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Sarbanes-Oxley Act Services 
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We can assist with the documentation of the procedures, processes, controls and systems surrounding the preparation of financial statements thus helping the company comply with sections 302 and 404 of the Sarbanes-Oxley Act.  A brief summary of our understanding of the Act follows at the bottom.


Potential Impact of the Act Upon Information Technology & Business Processes

Clearly, this Act only affects public companies.  Secondly, it creates a process and procedures review and documentation requirement upon the Company.  The two areas of major interest that we can assist with are as follows:


Section 302 Compliance:  Documentation of internal company processes and procedures demonstrating and insuring that all information required to be disclosed is disclosed.  This would be the basis upon which the CEO and CFO would base their certification, i.e. that the financial statements and accompanying footnotes are correct and fully complete.


 Section 404 Compliance:  These rules are not yet final, however the external auditor has to annually attest to managementís assessment of the effectiveness of the companyís internal controls and procedures for financial reporting.  Accordingly, documentation of internal controls and procedures appear to be a key requirement upon which management, and the external auditors, can base their assessment.


Below is a brief summary of the Act.


"Generalized Summary of Sarbanes-Oxley Act (Public Law 107-204)" 

Further details can be obtained from:  http://www.aicpa.org/info/sarbanes_oxley_summary.htm

1) The Act was signed into law on July 30, 2002. The act only impacts public (SEC registered) companies and the CPA firms which service them.  The details of the act are still in the process of being fully defined.

2) It created the five member (each for a five year term) Public Company Accounting Oversight Board (reporting to the SEC) which will register, set standards for, verify compliance, etc. of all public accounting firms.  The Board shall be supported by registration "fees" charged to all public accounting firms.

3) It requires the CEO and CFO to certify (on a quarterly basis) the appropriateness of the financial reporting and for managementís responsibility for establishing and maintaining an adequate internal control structure and procedures for financial reportingThese requirements and responsibilities are defined under section 302 and 404, these rules may require the establishment of processes to ensure or be able to prove that all information required to be disclosed (both financial and non-financial) is recorded, processed, summarized and reported timely under SEC rules.  These certifications apply to the consolidated entity, and hence include all subsidiaries, including those acquired during the quarterly attestation period.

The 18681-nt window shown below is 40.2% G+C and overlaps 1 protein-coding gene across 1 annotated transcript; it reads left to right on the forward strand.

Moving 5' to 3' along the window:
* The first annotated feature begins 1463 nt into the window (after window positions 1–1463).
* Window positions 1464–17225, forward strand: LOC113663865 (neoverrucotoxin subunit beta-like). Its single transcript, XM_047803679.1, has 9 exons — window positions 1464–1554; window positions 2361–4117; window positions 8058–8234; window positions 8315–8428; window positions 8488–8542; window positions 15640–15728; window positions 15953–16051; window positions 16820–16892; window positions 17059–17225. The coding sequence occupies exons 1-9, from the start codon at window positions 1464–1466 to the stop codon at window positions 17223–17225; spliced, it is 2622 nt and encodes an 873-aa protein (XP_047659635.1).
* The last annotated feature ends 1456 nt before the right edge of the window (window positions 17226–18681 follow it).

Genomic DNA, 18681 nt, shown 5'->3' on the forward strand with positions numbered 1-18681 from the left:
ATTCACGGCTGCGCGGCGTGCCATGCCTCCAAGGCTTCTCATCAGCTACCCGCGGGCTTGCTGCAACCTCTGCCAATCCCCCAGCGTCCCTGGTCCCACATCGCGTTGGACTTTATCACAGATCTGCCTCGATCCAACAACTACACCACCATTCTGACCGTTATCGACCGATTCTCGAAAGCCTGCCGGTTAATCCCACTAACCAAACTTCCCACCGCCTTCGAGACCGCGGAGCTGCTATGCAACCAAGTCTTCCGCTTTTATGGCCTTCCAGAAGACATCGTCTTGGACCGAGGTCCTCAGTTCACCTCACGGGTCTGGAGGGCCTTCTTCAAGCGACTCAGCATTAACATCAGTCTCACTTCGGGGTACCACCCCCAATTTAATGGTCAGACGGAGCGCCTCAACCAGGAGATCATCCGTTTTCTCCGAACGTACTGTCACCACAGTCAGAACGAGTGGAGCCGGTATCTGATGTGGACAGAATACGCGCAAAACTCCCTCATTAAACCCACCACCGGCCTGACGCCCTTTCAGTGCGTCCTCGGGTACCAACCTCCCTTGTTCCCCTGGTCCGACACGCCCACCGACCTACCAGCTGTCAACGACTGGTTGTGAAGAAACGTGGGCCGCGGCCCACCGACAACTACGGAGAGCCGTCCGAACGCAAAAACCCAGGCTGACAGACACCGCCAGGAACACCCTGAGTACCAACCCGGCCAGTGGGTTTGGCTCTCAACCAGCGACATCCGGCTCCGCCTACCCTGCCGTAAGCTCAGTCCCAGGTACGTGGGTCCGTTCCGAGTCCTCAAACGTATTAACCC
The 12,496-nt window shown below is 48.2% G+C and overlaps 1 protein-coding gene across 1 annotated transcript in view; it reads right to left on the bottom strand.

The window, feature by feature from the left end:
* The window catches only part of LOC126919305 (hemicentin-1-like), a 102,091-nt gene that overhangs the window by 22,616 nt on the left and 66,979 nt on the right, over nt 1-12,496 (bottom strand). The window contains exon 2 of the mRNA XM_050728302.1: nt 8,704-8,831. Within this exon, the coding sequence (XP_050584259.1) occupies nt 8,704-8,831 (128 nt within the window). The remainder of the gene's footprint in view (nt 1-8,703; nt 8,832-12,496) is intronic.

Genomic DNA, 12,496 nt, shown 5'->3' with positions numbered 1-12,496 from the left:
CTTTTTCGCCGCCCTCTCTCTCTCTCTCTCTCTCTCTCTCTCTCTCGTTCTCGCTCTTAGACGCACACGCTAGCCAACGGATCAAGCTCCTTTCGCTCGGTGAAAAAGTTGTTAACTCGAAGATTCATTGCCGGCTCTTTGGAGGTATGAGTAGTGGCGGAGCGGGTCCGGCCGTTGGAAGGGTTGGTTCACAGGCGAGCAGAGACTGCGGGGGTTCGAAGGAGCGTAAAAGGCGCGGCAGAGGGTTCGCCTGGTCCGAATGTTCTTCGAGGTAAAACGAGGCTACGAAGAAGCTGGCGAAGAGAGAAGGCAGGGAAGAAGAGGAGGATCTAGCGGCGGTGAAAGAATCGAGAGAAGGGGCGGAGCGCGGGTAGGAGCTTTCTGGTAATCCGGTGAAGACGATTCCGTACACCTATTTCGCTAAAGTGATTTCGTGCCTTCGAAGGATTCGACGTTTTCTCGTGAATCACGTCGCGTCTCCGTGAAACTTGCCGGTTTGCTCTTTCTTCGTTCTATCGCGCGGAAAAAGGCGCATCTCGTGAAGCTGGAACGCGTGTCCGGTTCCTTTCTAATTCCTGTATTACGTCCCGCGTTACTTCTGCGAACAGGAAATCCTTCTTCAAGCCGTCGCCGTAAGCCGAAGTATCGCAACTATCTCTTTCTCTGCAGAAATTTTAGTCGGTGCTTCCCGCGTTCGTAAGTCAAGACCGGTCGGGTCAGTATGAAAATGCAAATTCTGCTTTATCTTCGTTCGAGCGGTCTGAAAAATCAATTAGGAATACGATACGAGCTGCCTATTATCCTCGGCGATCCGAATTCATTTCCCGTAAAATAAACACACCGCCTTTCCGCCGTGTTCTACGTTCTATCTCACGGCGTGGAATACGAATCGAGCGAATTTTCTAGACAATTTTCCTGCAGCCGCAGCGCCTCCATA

4) It bolsters the independence requirements and rules for the Companyís Board of Directors and its Audit Committee (e.g. board member can only receive compensation for serving on the board and they cannot provide external services or consulting, etc.)

5) It defines rules and responsibilities for the company's audit committee, e.g.: appointment & compensation of the external accountants, establishment of procedures for the "receipt, retention, and treatment of complaints" received by the company regarding accounting, internal controls, and auditing.

6) It bolsters the external auditor independence rulese.g. mandated five year audit partner rotation, prohibits the offering of "non-audit" services (without prior approval) to publicly traded clients (sample of prohibited services include: bookkeeping, HR services, IT services, Legal services, Valuation & Appraisal, etc. ), Key person rules, i.e. CEO or CFO or Chief Accounting Person cannot have been employed by the external accounting firm one year prior to the audit, others..

7) It enhances other rules, e.g.: auditors must retain work papers for five years, penalty enhancements (e.g. mail and wire fraud increased from 5 to 10 years), etc..


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Last modified: November 09, 2010